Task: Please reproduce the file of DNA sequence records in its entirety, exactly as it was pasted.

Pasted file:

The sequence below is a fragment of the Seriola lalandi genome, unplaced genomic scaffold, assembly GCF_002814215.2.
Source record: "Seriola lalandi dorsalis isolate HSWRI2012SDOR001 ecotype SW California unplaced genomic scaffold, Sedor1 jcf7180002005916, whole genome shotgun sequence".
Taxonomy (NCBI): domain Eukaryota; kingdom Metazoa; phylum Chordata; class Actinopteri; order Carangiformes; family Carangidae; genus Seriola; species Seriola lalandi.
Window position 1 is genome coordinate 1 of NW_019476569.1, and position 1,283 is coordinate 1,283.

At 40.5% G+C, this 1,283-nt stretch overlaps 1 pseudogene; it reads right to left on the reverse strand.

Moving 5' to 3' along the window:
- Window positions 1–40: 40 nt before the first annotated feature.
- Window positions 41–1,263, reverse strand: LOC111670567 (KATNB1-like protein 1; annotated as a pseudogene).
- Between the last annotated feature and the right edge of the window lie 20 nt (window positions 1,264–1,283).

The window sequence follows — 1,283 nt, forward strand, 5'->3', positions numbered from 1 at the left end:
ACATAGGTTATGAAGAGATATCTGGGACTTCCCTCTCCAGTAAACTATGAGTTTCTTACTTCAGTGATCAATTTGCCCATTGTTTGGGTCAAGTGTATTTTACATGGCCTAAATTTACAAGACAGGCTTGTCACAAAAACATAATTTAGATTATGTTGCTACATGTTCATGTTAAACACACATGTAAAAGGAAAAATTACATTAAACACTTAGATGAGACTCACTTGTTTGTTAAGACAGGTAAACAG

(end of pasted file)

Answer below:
The sequence below is a fragment of the Seriola lalandi genome, unplaced genomic scaffold, assembly GCF_002814215.2.
Source record: "Seriola lalandi dorsalis isolate HSWRI2012SDOR001 ecotype SW California unplaced genomic scaffold, Sedor1 jcf7180002005916, whole genome shotgun sequence".
Taxonomy (NCBI): domain Eukaryota; kingdom Metazoa; phylum Chordata; class Actinopteri; order Carangiformes; family Carangidae; genus Seriola; species Seriola lalandi.
Window position 1 is genome coordinate 1 of NW_019476569.1, and position 1,283 is coordinate 1,283.

At 40.5% G+C, this 1,283-nt stretch overlaps 1 pseudogene; it reads right to left on the reverse strand.

Moving 5' to 3' along the window:
- Window positions 1–40: 40 nt before the first annotated feature.
- Window positions 41–1,263, reverse strand: LOC111670567 (KATNB1-like protein 1; annotated as a pseudogene).
- Between the last annotated feature and the right edge of the window lie 20 nt (window positions 1,264–1,283).

The window sequence follows — 1,283 nt, forward strand, 5'->3', positions numbered from 1 at the left end:
ACATAGGTTATGAAGAGATATCTGGGACTTCCCTCTCCAGTAAACTATGAGTTTCTTACTTCAGTGATCAATTTGCCCATTGTTTGGGTCAAGTGTATTTTACATGGCCTAAATTTACAAGACAGGCTTGTCACAAAAACATAATTTAGATTATGTTGCTACATGTTCATGTTAAACACACATGTAAAAGGAAAAATTACATTAAACACTTAGATGAGACTCACTTGTTTGTTAAGACAGGTAAACAG